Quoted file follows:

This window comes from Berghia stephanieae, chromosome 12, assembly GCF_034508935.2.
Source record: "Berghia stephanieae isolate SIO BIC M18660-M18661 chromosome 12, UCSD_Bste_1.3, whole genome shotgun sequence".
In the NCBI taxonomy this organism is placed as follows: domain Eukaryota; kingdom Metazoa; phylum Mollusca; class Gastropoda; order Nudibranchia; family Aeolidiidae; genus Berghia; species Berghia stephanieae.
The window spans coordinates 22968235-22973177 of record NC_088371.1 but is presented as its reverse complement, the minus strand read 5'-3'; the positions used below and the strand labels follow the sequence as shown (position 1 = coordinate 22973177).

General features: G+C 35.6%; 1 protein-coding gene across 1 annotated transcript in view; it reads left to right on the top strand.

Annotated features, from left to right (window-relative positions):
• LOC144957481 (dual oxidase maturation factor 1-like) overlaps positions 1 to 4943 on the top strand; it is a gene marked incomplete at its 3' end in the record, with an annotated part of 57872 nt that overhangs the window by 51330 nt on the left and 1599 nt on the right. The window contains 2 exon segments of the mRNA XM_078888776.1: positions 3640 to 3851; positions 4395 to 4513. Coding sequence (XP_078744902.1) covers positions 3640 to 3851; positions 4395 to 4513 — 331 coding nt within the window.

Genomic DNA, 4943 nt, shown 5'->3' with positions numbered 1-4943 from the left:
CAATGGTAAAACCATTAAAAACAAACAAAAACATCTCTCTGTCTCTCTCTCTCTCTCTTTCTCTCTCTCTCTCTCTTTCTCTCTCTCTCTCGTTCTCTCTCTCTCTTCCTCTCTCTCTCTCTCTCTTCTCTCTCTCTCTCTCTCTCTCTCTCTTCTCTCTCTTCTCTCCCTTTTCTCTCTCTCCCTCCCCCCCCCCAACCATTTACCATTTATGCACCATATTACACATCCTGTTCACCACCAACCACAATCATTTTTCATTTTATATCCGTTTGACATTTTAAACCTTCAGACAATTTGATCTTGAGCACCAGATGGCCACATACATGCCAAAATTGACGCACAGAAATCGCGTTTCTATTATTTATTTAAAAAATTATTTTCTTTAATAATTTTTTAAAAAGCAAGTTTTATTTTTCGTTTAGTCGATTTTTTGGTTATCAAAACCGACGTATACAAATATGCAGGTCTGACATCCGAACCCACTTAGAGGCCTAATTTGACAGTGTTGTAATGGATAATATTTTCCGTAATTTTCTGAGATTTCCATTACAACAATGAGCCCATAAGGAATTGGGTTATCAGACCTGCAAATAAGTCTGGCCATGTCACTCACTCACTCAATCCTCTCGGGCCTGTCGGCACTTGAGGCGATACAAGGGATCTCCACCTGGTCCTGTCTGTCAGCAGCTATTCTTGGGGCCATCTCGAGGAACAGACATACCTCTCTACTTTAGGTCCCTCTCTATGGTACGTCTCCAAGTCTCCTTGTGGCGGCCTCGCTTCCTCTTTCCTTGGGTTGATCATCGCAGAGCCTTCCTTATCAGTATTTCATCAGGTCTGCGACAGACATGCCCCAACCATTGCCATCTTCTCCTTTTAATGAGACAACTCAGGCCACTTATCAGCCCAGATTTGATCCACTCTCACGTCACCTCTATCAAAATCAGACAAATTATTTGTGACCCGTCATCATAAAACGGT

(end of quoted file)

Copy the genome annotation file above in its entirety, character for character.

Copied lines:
This window comes from Berghia stephanieae, chromosome 12, assembly GCF_034508935.2.
Source record: "Berghia stephanieae isolate SIO BIC M18660-M18661 chromosome 12, UCSD_Bste_1.3, whole genome shotgun sequence".
In the NCBI taxonomy this organism is placed as follows: domain Eukaryota; kingdom Metazoa; phylum Mollusca; class Gastropoda; order Nudibranchia; family Aeolidiidae; genus Berghia; species Berghia stephanieae.
The window spans coordinates 22968235-22973177 of record NC_088371.1 but is presented as its reverse complement, the minus strand read 5'-3'; the positions used below and the strand labels follow the sequence as shown (position 1 = coordinate 22973177).

General features: G+C 35.6%; 1 protein-coding gene across 1 annotated transcript in view; it reads left to right on the top strand.

Annotated features, from left to right (window-relative positions):
• LOC144957481 (dual oxidase maturation factor 1-like) overlaps positions 1 to 4943 on the top strand; it is a gene marked incomplete at its 3' end in the record, with an annotated part of 57872 nt that overhangs the window by 51330 nt on the left and 1599 nt on the right. The window contains 2 exon segments of the mRNA XM_078888776.1: positions 3640 to 3851; positions 4395 to 4513. Coding sequence (XP_078744902.1) covers positions 3640 to 3851; positions 4395 to 4513 — 331 coding nt within the window.

Genomic DNA, 4943 nt, shown 5'->3' with positions numbered 1-4943 from the left:
CAATGGTAAAACCATTAAAAACAAACAAAAACATCTCTCTGTCTCTCTCTCTCTCTCTTTCTCTCTCTCTCTCTCTTTCTCTCTCTCTCTCGTTCTCTCTCTCTCTTCCTCTCTCTCTCTCTCTCTTCTCTCTCTCTCTCTCTCTCTCTCTCTTCTCTCTCTTCTCTCCCTTTTCTCTCTCTCCCTCCCCCCCCCCAACCATTTACCATTTATGCACCATATTACACATCCTGTTCACCACCAACCACAATCATTTTTCATTTTATATCCGTTTGACATTTTAAACCTTCAGACAATTTGATCTTGAGCACCAGATGGCCACATACATGCCAAAATTGACGCACAGAAATCGCGTTTCTATTATTTATTTAAAAAATTATTTTCTTTAATAATTTTTTAAAAAGCAAGTTTTATTTTTCGTTTAGTCGATTTTTTGGTTATCAAAACCGACGTATACAAATATGCAGGTCTGACATCCGAACCCACTTAGAGGCCTAATTTGACAGTGTTGTAATGGATAATATTTTCCGTAATTTTCTGAGATTTCCATTACAACAATGAGCCCATAAGGAATTGGGTTATCAGACCTGCAAATAAGTCTGGCCATGTCACTCACTCACTCAATCCTCTCGGGCCTGTCGGCACTTGAGGCGATACAAGGGATCTCCACCTGGTCCTGTCTGTCAGCAGCTATTCTTGGGGCCATCTCGAGGAACAGACATACCTCTCTACTTTAGGTCCCTCTCTATGGTACGTCTCCAAGTCTCCTTGTGGCGGCCTCGCTTCCTCTTTCCTTGGGTTGATCATCGCAGAGCCTTCCTTATCAGTATTTCATCAGGTCTGCGACAGACATGCCCCAACCATTGCCATCTTCTCCTTTTAATGAGACAACTCAGGCCACTTATCAGCCCAGATTTGATCCACTCTCACGTCACCTCTATCAAAATCAGACAAATTATTTGTGACCCGTCATCATAAAACGGT